Image ©Pearson Education
Galactic halos – comprising of the theorized dark matter halo– show an interesting characteristic in the constant nature of their volume density.
Galaxies come in all shapes and sizes with the most common and well-studied being similar to our Milky way galaxy and known as disc or spiral galaxies. A well-known problem in physics is the observed rotation velocities of stars with respect to the distance from their galactic centre. These rotation curves, as they are known, intriguingly do not appear as expected – that is they appear flat instead of falling off and decreasing with distance. Read more here.
In the cold dark matter model of the universe these flat rotation curves are attributed to dark matter, hence the name ‘dark matter’ haloes.
In an effort to better understand this, scientists have been comparing the...
A star that formed at the time of the early universe has just been identified, and its unique characteristics may reveal new insights to star formation.
Stars are theorized to have formed in the collapsing dust of a nebulae, with the star forming in the centre of rotation and the planets forming in the corresponding protostellar disk. It has also been hypothesized that low-mass stars and brown dwarfs could also be formed from gravitational instabilities in the extended protostellar disc. Computer simulations to explore this idea suggest such a possibility. However, as yet they have been unable to run the simulations long enough to verify that the fragments would survive disk migration. Now the discovery of a very old star may just be able to prove that they would survive.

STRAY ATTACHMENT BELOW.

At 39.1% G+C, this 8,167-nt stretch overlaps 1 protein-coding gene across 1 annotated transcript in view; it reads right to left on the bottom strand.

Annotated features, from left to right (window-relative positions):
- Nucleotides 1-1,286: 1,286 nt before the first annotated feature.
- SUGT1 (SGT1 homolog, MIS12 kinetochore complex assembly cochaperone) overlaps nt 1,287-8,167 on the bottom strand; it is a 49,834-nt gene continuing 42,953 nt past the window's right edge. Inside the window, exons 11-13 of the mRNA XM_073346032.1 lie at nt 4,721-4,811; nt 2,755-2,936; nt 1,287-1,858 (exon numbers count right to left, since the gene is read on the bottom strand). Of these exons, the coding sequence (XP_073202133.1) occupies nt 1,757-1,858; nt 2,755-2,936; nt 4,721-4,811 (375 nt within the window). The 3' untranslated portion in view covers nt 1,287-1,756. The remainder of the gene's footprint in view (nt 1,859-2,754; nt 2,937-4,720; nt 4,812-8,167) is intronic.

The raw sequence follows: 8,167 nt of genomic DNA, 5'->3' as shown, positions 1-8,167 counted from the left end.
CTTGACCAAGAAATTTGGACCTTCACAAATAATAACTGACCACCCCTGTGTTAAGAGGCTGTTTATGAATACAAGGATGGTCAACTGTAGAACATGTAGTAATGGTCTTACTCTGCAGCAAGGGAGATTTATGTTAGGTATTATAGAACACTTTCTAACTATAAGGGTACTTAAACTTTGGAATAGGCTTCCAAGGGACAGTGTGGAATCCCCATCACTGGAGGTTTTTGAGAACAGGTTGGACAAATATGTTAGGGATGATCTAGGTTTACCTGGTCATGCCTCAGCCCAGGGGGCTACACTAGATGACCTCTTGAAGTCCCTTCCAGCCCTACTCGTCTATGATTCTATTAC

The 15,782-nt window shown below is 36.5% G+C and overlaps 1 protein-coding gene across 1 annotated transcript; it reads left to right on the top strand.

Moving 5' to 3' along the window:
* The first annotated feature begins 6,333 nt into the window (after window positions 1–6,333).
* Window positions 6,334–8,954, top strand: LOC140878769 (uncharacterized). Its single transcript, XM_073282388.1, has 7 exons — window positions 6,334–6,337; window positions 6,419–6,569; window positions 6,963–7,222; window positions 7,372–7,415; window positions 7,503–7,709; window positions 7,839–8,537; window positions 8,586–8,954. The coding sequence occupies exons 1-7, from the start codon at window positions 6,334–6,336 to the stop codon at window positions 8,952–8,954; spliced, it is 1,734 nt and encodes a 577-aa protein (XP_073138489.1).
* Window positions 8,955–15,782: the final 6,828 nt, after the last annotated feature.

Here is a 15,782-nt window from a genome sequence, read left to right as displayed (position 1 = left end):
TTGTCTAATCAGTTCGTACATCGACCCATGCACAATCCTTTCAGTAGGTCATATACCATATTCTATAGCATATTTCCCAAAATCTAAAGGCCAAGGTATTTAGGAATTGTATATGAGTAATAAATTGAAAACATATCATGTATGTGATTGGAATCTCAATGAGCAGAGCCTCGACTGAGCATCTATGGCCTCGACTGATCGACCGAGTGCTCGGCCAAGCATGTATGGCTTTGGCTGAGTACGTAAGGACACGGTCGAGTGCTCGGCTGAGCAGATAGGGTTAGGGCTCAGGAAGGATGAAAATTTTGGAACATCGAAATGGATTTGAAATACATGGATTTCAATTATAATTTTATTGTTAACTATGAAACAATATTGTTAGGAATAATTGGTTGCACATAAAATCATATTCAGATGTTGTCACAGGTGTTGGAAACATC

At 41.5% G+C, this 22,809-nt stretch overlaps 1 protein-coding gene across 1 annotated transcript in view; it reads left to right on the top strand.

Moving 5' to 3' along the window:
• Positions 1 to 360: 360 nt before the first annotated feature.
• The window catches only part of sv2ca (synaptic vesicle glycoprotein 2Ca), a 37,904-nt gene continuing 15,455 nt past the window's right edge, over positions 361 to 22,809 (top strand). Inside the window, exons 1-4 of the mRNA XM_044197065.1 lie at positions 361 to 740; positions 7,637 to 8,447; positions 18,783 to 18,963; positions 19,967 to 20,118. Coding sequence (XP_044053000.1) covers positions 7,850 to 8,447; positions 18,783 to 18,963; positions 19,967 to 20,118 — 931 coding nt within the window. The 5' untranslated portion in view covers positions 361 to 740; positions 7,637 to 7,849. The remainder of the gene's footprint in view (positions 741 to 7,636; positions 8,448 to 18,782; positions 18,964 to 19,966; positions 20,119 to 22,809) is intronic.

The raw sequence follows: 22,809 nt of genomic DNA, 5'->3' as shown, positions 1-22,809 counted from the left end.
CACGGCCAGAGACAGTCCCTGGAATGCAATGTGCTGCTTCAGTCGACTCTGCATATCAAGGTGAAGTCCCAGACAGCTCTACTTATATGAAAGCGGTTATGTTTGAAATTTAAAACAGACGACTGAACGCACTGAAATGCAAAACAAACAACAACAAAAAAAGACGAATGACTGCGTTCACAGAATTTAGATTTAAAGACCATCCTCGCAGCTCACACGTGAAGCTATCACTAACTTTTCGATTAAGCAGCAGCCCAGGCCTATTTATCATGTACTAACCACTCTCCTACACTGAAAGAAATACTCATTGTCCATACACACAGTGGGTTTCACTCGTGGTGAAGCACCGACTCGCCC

In a paper recently published in the Astrophysical Journal, a team led by Kevin Schlaufman report the discovery of a...
Of all the science-fiction-sounding names that have come to fruition in recent years, perhaps none is as mysterious or seemingly fictitious as time crystals. The name evokes something between Back to the Future and Donnie Darko, and the reality is perhaps crazier than either.
Two separate groups of scientists recently reported that they observed time crystals, which lends credence to the idea that this theoretical state of matter is something humans can actually create and observe. And indeed, time crystals can be grown in a child’s bedroom.
However, it requires nuclear sensors and lasers to help time crystals reach their full potential and then measure and observe them. This combination of dramatic scientific terms and shockingly simple objects is a great analogy for time crystals as a whole.
Read on to understand what they are and how they might affect our lives.
Planet formation is not yet understood and to complicate matters Mercury is an anomaly – now a new ambitious mission hopes to resolve the mysteries and shed light on planet formation.